Blessed Unrest Quotes

** Some lovely testimonials about the book here.

From Blessed Unrest – How the Largest Movement in the World Came into Being & Why No One Saw it Coming, by Paul Hawken (Viking, 2007)

“This is the story without apologies of what is going right on this planet, narratives of imagination and conviction, not defeatist accounts about the limits. Wrong is an addictive, repetitive story; Right is where the movement is. There is a rabbinical teaching that holds that if the world is ending and the Messiah arrives, you first plant a tree and then see if the story is true. Islam has a similar teaching that tells adherents that if they have a palm cutting in their hand on Judgment Day, plant the cutting. Inspiration is not garnered from the recitation of what is flawed; it resides, rather, in humanity’s willingness to restore, redress, reform, rebuild, recover, reimagine, and reconsider. “Consider” (con sidere) means “with the stars”; reconsider means to rejoin the movement and cycle of heaven and life. The emphasis here is on humanity’s intention, because humans are frail and imperfect. People are not always literate or educated. Most families in the world are impoverished and may suffer from chronic illnesses. The poor cannot always get the right foods for proper nutrition, and must struggle to feed and educate their young. If citizens with such burdens can rise above their quotidian difficulties and act with the clear intent to confront exploitation and bring about restoration, then something powerful is afoot. And it is not just the poor, but people of all races and classes everywhere in the world. “One day you finally knew what you had to do, and began, though the voices around you kept shouting their bad advice” is Mary Oliver’s description of moving away from the profane toward a deep sense of connectedness to the living world.” <Page 4 – 5>

“How is one to live a moral and compassionate existence when one is fully aware of the blood, the horror inherent in life, when one finds darkness not only in one’s culture but within oneself? If there is a stage at which an individual life becomes truly adult, it must be when one grasps the irony in its unfolding and accepts responsibility for a life lived in the midst of such paradox. One must live in the middle of contradiction, because if all contradiction were eliminated at once life would collapse. There are simply no answers to some of the great pressing questions. You continue to live them out, making your life a worthy expression of leaning into the light.” – Barry Lopez, ‘Arctic Dreams’ – quoted in Blessed Unrest – How the Largest Movement in the World Came into Being & Why No One Saw it Coming, by Paul Hawken <Pg. 9>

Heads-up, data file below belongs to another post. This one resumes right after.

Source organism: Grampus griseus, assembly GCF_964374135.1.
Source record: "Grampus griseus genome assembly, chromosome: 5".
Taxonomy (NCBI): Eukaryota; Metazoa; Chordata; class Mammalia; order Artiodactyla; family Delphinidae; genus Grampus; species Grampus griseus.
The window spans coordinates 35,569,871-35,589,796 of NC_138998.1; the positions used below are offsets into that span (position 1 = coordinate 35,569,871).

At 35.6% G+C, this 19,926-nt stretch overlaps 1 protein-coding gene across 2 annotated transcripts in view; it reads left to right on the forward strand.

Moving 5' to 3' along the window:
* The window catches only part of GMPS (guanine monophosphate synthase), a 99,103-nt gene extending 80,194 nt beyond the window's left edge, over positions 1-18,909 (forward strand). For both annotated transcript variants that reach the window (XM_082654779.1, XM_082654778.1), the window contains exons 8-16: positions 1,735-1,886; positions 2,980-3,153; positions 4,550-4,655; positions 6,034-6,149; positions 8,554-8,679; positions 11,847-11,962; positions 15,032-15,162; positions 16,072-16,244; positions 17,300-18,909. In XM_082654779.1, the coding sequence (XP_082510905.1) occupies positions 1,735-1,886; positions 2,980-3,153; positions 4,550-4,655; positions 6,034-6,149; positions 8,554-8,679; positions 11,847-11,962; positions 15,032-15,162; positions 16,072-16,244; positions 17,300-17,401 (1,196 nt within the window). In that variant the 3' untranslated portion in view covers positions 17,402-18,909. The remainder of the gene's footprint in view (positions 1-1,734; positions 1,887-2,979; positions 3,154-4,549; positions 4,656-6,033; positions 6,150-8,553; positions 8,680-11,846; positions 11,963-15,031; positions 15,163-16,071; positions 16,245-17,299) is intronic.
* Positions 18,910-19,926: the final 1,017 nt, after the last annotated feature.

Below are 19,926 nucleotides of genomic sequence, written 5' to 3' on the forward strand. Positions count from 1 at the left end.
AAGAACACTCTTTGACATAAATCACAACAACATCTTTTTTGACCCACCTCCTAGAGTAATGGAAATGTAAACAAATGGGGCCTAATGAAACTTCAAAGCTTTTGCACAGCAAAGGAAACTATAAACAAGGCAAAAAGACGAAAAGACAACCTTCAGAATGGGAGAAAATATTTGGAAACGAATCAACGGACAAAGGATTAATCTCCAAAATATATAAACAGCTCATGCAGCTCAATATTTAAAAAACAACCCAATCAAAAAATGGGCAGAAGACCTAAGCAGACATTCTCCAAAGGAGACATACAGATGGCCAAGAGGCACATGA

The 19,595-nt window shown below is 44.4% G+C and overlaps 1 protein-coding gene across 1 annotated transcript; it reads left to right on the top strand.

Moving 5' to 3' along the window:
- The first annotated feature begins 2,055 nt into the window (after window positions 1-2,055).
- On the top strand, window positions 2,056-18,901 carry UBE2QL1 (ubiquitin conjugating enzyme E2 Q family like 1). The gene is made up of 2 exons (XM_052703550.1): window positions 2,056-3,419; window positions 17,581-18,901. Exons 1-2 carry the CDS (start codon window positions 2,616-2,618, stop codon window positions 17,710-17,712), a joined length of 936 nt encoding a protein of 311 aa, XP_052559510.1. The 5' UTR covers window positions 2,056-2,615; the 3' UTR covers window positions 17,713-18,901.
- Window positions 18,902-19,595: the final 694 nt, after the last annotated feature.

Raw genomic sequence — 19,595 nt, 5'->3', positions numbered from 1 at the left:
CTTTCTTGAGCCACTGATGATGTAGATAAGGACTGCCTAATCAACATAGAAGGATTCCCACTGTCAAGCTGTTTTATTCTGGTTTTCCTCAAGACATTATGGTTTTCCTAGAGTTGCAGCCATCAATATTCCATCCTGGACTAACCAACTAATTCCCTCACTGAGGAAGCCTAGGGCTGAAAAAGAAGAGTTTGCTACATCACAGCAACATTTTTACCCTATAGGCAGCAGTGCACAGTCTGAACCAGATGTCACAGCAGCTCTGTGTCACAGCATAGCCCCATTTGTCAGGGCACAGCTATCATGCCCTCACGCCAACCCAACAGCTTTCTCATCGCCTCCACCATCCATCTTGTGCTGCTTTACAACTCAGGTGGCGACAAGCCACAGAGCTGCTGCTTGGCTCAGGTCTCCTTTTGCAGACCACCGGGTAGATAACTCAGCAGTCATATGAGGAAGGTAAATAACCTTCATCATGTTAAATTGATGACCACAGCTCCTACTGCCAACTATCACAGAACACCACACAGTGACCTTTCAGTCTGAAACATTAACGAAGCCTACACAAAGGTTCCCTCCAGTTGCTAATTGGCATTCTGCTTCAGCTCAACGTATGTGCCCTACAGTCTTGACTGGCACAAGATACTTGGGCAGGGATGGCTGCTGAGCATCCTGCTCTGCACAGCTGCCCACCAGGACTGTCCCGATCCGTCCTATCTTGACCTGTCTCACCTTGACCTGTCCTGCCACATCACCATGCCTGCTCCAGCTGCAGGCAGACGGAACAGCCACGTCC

“Evolution is not about design or will; it is the outcome of constant endeavors made by organisms that want to survive and better themselves. The collective result is intoxicatingly beautiful, rife with oddities, and surpassingly brilliant, yet no agent is in control. Evolution arises from the bottom up – so, too, does hope. When fire destroys a forest, the species and plants that were lost will reassert themselves over time. Seeds that have lain dormant for decades and that germinate only when subjected to intense heat will come to life, and bloom in the spring. These plants may have deep taproots that bring up minerals, or broad leaves that create a canopy to help preserve topsoil from sun and rain. The older the forest, the more resilient its capacity to regenerate. Humanity is older than the oldest forest. Its capacity to adapt and restore is vastly underestimated. Evolution is optimism in action. Being compelled to make more of ourselves is the human lot.” — Paul Hawken in Blessed Unrest – How the Largest Movement in the World Came into Being & Why No One Saw it Coming <Pg. 25>